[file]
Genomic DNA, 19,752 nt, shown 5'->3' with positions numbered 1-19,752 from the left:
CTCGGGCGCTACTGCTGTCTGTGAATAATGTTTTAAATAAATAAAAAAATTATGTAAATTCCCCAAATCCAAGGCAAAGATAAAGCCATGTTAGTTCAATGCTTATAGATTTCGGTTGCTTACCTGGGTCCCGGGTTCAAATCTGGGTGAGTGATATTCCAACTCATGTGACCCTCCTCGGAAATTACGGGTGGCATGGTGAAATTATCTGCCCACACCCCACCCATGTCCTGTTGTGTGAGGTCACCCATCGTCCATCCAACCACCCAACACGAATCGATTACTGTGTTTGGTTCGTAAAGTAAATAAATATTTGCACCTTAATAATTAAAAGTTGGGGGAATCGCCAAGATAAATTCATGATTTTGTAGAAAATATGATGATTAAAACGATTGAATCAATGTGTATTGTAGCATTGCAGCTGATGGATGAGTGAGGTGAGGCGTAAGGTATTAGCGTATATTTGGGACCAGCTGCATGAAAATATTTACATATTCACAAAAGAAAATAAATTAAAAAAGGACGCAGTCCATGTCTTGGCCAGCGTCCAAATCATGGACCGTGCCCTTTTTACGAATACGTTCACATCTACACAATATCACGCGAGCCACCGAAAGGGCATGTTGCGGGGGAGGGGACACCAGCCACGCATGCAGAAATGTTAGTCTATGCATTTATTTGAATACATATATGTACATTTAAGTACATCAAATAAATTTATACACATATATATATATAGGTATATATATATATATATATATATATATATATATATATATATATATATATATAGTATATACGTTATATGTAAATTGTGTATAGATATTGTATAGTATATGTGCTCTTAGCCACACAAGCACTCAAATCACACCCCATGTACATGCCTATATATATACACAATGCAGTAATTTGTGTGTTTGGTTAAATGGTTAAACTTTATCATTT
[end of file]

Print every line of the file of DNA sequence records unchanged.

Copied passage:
Genomic DNA, 19,752 nt, shown 5'->3' with positions numbered 1-19,752 from the left:
CTCGGGCGCTACTGCTGTCTGTGAATAATGTTTTAAATAAATAAAAAAATTATGTAAATTCCCCAAATCCAAGGCAAAGATAAAGCCATGTTAGTTCAATGCTTATAGATTTCGGTTGCTTACCTGGGTCCCGGGTTCAAATCTGGGTGAGTGATATTCCAACTCATGTGACCCTCCTCGGAAATTACGGGTGGCATGGTGAAATTATCTGCCCACACCCCACCCATGTCCTGTTGTGTGAGGTCACCCATCGTCCATCCAACCACCCAACACGAATCGATTACTGTGTTTGGTTCGTAAAGTAAATAAATATTTGCACCTTAATAATTAAAAGTTGGGGGAATCGCCAAGATAAATTCATGATTTTGTAGAAAATATGATGATTAAAACGATTGAATCAATGTGTATTGTAGCATTGCAGCTGATGGATGAGTGAGGTGAGGCGTAAGGTATTAGCGTATATTTGGGACCAGCTGCATGAAAATATTTACATATTCACAAAAGAAAATAAATTAAAAAAGGACGCAGTCCATGTCTTGGCCAGCGTCCAAATCATGGACCGTGCCCTTTTTACGAATACGTTCACATCTACACAATATCACGCGAGCCACCGAAAGGGCATGTTGCGGGGGAGGGGACACCAGCCACGCATGCAGAAATGTTAGTCTATGCATTTATTTGAATACATATATGTACATTTAAGTACATCAAATAAATTTATACACATATATATATATAGGTATATATATATATATATATATATATATATATATATATATATATATATATATAGTATATACGTTATATGTAAATTGTGTATAGATATTGTATAGTATATGTGCTCTTAGCCACACAAGCACTCAAATCACACCCCATGTACATGCCTATATATATACACAATGCAGTAATTTGTGTGTTTGGTTAAATGGTTAAACTTTATCATTT